From your comment, it looks you have been able to integrate correctly, following Ragib's Hint and Gourtaur comment. But now your problem is (to finish the solution) to express $p(t)$. This rest part is a *simple* algebra. Let me express $p(t)$ in terms of $t$:

$\frac{p}{1-p}=e^{10t+10c}=e^{10t}.e^{10c}=k.e^{10t}$ (where $k=e^{10c}$ is a new constant)

$\Rightarrow \frac{p}{(1-p)+p}=\frac{ke^{10t}}{1+ke^{10t}}$ (I applied $\frac{a}{b}=\frac{c}{d}\Rightarrow \frac{a}{b+a}=\frac{c}{d+c}$. You can just multiply both sides by $(1-p)$, or *cross-multiply* and solve for $p$)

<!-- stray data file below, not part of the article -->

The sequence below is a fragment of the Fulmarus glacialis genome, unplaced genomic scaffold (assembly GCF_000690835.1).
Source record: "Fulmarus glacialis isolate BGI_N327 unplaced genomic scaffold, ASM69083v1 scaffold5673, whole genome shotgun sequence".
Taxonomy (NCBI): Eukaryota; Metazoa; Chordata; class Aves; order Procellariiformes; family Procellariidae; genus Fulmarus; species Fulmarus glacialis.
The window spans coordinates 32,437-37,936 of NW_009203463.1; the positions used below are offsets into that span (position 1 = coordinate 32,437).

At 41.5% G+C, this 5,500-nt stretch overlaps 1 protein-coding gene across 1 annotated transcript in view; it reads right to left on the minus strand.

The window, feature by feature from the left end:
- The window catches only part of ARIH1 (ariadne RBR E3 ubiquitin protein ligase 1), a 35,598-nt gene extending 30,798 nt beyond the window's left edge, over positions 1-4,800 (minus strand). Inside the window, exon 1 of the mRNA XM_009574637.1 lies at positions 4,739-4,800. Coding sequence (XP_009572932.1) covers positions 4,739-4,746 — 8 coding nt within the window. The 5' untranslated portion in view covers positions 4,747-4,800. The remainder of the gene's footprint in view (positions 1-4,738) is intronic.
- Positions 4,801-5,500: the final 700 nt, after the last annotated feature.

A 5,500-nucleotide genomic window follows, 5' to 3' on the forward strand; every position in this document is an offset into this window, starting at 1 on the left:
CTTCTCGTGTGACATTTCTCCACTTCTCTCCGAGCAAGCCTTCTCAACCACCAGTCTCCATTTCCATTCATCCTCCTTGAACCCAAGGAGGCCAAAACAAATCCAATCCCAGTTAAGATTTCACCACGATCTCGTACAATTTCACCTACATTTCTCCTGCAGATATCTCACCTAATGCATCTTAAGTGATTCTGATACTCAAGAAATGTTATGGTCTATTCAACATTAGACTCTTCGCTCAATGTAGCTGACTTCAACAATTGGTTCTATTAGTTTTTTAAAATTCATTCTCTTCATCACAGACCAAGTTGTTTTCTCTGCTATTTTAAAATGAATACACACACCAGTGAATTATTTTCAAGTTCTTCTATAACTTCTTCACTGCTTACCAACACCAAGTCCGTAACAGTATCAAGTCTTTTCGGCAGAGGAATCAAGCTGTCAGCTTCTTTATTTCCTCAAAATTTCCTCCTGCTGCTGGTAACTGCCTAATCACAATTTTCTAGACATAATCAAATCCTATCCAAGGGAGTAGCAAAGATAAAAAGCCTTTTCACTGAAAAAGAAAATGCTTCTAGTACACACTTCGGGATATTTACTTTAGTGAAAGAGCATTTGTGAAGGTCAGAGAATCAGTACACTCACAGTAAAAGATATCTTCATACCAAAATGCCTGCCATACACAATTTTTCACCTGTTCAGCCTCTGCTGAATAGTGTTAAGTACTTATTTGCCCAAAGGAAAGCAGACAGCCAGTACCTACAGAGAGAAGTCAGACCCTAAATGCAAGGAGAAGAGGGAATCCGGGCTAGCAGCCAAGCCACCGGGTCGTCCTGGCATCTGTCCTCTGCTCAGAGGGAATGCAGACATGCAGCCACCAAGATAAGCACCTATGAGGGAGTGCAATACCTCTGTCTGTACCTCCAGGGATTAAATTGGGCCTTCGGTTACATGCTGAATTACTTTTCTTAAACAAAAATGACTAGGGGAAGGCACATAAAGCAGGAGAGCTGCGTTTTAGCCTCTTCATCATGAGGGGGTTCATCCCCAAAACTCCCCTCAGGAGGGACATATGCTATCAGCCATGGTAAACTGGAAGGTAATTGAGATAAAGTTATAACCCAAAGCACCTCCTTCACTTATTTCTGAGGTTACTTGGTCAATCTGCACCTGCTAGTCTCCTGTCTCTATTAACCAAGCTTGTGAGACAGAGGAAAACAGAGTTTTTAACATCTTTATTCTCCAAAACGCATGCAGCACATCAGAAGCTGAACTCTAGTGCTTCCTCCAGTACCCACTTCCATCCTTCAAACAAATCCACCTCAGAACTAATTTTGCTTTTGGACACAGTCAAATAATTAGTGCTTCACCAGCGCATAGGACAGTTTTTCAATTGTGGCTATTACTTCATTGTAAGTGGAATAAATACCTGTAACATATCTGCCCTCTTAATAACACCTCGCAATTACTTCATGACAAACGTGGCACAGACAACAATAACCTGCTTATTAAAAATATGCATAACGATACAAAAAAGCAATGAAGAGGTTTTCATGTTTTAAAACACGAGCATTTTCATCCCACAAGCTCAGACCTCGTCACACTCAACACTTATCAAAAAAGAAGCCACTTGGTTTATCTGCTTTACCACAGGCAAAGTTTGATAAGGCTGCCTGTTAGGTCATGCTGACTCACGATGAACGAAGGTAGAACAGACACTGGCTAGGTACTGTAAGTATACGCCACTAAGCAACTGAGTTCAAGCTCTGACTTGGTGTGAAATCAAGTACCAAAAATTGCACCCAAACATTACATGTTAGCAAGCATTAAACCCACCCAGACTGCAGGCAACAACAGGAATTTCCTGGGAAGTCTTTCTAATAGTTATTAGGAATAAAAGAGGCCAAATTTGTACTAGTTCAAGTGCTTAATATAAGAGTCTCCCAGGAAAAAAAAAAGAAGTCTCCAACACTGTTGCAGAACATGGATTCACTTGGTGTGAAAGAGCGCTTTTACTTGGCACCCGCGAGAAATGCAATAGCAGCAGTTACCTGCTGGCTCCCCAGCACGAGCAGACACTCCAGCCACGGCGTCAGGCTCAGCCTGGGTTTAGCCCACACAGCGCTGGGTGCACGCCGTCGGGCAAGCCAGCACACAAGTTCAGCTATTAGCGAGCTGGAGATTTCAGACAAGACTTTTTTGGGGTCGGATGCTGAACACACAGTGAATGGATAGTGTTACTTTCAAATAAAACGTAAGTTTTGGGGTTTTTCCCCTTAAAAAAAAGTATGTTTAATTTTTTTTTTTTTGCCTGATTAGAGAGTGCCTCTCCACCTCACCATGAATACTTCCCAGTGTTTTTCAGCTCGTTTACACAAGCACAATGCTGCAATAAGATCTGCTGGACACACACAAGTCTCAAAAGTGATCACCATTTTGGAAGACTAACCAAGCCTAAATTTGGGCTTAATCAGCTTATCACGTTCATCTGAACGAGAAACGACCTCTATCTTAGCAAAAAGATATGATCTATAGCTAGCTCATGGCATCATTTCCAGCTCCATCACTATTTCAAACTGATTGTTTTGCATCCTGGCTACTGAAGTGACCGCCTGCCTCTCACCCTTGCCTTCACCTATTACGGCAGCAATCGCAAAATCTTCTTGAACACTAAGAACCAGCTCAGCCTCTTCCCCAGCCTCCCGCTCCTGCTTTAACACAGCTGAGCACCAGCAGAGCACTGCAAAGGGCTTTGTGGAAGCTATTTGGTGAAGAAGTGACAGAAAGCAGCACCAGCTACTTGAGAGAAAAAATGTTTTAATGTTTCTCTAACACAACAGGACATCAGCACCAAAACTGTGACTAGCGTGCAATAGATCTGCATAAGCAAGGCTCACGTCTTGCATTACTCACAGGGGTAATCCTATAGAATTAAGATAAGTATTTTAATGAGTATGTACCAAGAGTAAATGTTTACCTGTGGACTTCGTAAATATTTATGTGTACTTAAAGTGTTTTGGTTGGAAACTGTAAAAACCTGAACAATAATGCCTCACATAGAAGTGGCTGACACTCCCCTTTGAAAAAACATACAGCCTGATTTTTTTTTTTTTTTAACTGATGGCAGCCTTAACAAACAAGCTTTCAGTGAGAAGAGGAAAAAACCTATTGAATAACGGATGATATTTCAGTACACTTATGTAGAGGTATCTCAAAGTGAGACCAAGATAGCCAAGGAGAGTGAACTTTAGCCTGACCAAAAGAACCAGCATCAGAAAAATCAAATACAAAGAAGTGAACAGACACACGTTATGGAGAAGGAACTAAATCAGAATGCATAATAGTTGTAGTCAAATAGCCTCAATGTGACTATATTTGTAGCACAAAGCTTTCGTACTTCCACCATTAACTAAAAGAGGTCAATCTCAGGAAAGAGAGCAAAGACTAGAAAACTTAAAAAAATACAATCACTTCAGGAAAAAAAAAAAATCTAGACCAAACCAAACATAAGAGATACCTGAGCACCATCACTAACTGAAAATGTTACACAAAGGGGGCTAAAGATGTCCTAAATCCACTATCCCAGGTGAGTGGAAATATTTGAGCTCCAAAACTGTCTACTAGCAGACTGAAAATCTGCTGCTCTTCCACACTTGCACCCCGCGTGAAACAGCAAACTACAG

$\Rightarrow p=p(t)=\frac{1}{1+k'e^{-10t}}$ (dividing numerator and denominator of the fraction on RHS by $ke^{10t}$ and writing $k'=\frac{1}{k}$)

Now, from using the condition $p(0)=0.1=\frac{1}{10}$, we get $\frac{1}{10}=\frac{1}{1+k'}\Rightarrow k'=9$

Hence, you get $p(t)$ and when $t\to\infty$, $e^{-10t}$ *tends to* what?...